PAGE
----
STEAMed Magazine July 2015 - Page 12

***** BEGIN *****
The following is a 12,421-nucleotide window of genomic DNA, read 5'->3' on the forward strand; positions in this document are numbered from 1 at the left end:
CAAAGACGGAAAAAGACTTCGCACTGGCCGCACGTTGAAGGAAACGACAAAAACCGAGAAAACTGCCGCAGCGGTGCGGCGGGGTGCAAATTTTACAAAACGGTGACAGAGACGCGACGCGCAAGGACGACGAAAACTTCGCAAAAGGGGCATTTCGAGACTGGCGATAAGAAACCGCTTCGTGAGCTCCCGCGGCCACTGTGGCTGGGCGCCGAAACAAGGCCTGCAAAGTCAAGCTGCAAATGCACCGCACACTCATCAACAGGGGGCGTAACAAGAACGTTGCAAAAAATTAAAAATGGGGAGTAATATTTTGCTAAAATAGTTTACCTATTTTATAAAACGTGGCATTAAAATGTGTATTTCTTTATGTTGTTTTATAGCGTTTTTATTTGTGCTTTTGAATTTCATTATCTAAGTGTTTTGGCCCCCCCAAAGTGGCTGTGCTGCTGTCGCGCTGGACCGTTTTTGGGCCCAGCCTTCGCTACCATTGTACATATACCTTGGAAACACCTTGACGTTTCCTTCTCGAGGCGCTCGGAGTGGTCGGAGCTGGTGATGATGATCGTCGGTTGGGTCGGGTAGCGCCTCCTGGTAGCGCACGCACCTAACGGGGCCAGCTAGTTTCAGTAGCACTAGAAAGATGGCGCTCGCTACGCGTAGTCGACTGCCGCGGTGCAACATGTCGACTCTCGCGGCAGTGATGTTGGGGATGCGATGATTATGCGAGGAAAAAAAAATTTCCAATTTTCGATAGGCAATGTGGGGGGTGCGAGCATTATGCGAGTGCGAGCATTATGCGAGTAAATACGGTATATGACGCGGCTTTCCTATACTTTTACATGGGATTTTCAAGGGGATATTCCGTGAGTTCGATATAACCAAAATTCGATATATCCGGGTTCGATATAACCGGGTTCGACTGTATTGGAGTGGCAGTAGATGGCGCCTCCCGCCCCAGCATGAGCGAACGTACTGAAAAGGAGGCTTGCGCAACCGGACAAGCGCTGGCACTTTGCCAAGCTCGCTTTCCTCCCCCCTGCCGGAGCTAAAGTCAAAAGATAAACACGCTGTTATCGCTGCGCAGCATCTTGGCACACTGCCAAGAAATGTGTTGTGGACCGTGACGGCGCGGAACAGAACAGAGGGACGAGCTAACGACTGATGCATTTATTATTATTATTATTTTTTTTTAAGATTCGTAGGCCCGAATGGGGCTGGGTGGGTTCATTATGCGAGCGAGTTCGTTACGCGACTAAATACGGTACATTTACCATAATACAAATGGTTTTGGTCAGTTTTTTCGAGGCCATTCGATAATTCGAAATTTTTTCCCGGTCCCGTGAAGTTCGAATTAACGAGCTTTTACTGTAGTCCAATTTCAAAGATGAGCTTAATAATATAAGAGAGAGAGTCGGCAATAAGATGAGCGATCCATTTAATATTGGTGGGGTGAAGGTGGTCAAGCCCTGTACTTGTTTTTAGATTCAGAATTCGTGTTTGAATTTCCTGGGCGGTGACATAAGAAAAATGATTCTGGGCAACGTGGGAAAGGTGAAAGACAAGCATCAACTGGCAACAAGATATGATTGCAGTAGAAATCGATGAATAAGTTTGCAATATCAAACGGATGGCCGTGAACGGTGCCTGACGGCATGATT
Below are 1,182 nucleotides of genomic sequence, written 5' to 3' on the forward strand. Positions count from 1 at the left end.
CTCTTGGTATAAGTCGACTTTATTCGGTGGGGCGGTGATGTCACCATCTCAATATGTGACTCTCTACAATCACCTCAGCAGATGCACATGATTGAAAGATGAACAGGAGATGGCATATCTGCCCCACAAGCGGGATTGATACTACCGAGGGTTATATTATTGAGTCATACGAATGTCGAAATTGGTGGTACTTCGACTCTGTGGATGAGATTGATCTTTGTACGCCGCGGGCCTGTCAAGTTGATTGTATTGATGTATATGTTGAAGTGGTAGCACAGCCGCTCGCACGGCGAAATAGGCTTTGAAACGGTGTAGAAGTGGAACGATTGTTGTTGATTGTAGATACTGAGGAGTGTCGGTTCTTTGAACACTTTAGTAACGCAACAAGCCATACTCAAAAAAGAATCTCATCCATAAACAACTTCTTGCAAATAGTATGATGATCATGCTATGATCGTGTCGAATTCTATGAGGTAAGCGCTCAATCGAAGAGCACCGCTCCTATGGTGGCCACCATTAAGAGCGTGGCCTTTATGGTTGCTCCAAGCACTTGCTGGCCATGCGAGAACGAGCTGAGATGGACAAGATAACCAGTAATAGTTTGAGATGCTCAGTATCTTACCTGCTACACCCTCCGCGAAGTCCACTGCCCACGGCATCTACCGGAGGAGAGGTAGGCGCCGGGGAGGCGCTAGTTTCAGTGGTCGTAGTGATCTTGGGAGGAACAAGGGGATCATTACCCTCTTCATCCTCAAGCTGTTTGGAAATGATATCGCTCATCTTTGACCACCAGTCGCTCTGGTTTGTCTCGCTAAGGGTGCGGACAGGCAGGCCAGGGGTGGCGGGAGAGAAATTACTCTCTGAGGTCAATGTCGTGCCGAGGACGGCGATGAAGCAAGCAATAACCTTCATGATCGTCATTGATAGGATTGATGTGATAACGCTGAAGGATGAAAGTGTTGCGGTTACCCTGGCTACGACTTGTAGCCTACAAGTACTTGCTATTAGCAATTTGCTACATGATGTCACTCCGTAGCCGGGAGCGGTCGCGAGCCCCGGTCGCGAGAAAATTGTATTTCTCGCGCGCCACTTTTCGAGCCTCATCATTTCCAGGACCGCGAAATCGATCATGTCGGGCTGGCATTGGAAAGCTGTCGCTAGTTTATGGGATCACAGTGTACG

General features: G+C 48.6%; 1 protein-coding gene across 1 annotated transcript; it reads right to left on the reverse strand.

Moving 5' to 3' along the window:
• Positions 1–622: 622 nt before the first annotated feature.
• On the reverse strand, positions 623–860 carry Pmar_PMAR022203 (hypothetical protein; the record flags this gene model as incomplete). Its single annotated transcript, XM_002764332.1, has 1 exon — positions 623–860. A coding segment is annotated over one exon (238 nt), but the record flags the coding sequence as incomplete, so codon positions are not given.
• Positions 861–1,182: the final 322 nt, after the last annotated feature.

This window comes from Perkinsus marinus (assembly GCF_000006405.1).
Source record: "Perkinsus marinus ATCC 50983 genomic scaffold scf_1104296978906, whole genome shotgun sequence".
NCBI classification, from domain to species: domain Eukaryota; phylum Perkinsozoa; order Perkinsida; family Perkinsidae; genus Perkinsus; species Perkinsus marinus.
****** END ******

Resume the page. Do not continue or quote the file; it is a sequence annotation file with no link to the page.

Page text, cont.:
in” a crescendo/decrescendo drawing with water drops and place the lightning cut-out at the correct spot. This acts as a visual reminder or music map for the classroom. Discussion could then include which season has more rain, what the consequences are of increased/decreased rainfall, etc. 1. Rolling hands while making a sign language “w” 2. Show #4 with sign language 3. Repeat 4. Puffy clouds above head, rain down hands, show waves, hands move upward 5. Play a recording of “Ode to Joy” while doing the movements. Most often, at least a few of the kids recognize the tune. So why not just sing it straight away? Because according to Eric Jensen (2000), “Several repeated actions or hand motions accompanying the song further enhance the learning by providing a reflexive response, which acts as a trigger for the associative cortex” (p. 85). Then add the text to the motions. I tell the students that Beethoven was a very “stormy” composer. This leads to a short investigation of why this musical genius was stormy. “Why do you think he would be full of thunder and lightning?” Then I silently show hand movements for the “Water Cycle” song by Beethoven with an invitation to join, followed by these steps: “Water Cycle, Water Cycle, 4 parts to our water dance (repeat) Condensation, precipitation, accumulation, evaporate.” Play the “Ode to Joy” melody allowing kids to sing this simple, singable, yet incredible melody. 12